Chemistry Spins a Yarn (Dec, 1947)

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Chemistry Spins a Yarn

By Kenneth M. Swezey

TRANSFORMATION of tree fibers or cotton linters into rayon fabrics is one of the greatest achievements of modern industrial chemistry. Chemically, rayon is almost pure cellulose, the same as cotton and linen. But instead of using cellulose as found in nature, the rayon chemist starts with cheap and plentiful spruce and hemlock trees, or the fuzz that clings to cotton seed after it has been ginned. He chops these up, dissolves them, and then causes the cellulose to reappear in silky filaments that may be spun, twisted, knit, or woven into forms that compete successfully with cotton, silk, linen, or wool.

Although the rayon industry is less than 60 years old, and modern rayons less than 15, the idea that man might imitate the silkworm dates back to the 17th Century. In 1664, Robert Hooks, an English scientist, wrote that natural silk is merely a “glutinous excrement” from the body of a worm, and he wondered why men couldn’t do as well by squeezing a suitable gum through tiny holes.

Count Hilaire de Chardonnet was the first to accomplish this on a commercial basis. One day while he was coating some photographic plates with collodion, the bottle slipped and broke on the table. When he tried to clean up the mess some time later, the partly dried collodion stretched into long threads. With this as a beginning, Chardonnet worked 30 years to perfect a synthetic yarn. His “Chardonnet silk” was the hit of the Paris Exposition in 1889.

Other methods of taking cellulose apart and putting it together again as textile fibers were soon perfected. Early types were called artificial silk. In 1924, the name “rayon” was adopted for all textiles made artificially from cellulose.

Most rayon is now made by the viscose process. Acetate rayon comes next, while cuprammonium, a superior rayon for certain special uses, is in third place. Although complex machinery and precise technical control are required to produce usable rayon yarn, you can readily demonstrate how cellulose in one form can be broken down and then “regenerated”.in a form entirely different. The cuprammonium process has been chosen as the one most easily paralleled at home.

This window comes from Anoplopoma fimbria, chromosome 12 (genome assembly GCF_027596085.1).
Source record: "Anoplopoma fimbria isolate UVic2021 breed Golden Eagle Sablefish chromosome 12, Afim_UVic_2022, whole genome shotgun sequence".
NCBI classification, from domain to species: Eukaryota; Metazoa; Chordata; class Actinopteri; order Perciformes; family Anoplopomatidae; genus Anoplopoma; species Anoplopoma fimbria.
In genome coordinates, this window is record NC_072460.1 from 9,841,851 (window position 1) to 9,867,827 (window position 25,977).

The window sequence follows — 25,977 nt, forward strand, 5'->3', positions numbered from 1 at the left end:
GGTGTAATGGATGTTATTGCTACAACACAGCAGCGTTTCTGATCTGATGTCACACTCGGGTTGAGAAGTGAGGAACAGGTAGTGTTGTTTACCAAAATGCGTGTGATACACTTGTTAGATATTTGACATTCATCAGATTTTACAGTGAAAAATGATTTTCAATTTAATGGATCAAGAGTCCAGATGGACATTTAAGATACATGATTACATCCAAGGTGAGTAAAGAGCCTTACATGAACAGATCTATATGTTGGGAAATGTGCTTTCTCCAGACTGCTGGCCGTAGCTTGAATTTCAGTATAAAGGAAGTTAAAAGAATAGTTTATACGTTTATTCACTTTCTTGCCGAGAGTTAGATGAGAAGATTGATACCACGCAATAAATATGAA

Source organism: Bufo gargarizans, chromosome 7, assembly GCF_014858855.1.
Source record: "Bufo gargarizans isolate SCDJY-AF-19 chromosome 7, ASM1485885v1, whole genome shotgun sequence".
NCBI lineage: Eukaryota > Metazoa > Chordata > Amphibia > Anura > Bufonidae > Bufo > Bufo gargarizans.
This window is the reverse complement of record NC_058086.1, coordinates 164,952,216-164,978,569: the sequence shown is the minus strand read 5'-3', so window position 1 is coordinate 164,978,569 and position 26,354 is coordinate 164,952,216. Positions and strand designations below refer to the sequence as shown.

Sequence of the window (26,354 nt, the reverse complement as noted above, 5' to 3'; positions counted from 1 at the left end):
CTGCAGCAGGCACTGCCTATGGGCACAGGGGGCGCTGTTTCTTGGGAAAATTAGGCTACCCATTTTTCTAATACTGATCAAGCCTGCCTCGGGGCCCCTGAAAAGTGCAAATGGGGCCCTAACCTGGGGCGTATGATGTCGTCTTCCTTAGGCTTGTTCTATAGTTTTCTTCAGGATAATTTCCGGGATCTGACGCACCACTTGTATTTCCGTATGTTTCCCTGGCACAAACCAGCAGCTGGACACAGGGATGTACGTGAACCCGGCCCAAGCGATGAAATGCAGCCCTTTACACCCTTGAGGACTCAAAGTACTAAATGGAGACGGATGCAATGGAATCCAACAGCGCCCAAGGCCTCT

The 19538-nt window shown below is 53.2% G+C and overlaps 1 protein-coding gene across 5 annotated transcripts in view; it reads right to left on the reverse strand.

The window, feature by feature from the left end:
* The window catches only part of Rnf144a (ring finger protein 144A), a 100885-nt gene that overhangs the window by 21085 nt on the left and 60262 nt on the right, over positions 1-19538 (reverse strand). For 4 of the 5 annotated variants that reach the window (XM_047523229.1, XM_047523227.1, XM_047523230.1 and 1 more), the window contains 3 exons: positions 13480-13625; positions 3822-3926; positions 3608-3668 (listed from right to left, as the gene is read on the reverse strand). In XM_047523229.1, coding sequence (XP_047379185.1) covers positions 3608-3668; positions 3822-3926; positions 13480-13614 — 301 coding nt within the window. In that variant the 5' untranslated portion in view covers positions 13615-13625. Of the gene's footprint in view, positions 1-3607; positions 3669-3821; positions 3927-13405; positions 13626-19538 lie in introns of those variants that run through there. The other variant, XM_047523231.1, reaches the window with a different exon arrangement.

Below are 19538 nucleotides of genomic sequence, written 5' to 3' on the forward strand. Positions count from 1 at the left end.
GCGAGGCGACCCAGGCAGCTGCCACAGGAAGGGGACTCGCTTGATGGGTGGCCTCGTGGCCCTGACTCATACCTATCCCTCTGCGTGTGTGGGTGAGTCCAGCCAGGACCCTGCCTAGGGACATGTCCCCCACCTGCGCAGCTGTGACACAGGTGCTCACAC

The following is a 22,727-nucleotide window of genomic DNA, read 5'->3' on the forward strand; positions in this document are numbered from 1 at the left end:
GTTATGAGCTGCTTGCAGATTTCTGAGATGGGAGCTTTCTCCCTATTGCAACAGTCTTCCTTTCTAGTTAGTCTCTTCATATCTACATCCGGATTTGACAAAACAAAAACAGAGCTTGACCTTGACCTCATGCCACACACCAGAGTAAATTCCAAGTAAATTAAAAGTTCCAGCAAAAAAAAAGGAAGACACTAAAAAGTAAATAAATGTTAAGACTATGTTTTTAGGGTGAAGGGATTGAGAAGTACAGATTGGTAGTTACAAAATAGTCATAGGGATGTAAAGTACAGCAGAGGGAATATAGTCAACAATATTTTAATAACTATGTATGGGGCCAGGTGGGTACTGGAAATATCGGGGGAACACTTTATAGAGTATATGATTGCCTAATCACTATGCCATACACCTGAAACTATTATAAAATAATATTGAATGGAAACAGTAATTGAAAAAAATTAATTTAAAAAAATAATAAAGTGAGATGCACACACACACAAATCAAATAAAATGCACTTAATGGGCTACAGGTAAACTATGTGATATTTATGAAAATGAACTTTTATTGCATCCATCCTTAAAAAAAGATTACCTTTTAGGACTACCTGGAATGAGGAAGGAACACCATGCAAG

First, make some copper hydroxide by dissolving 5 grams of copper sulphate crystals in 100 ml. water and adding slowly a 10 percent solution of sodium hydroxide until the pale blue precipitate stops forming. Wash this precipitate by decantation— mixing with water in a tall glass, allowing to settle, pouring off the clear upper liquid, mixing with more water, and repeating the process five or six times.

Filter the precipitate and dissolve the gelatinous solid in the smallest possible amount of 28 percent ammonium hydroxide. With the ammonium hydroxide, the copper hydroxide forms a complex deep-blue compound. The resulting solution (called Schweitzer’s reagent from the German chemist who discovered it) dissolves paper, cotton, wood, and other forms of cellulose.

Commercially, cuprammonium rayon is made from cotton linters. If you wish, you may use absorbent cotton, but filter paper —a pure form of cellulose—will dissolve much faster. Tear up a 15 cm. sheet and put it into the blue solution. Stir occasionally until it has completely dissolved. This may take several hours.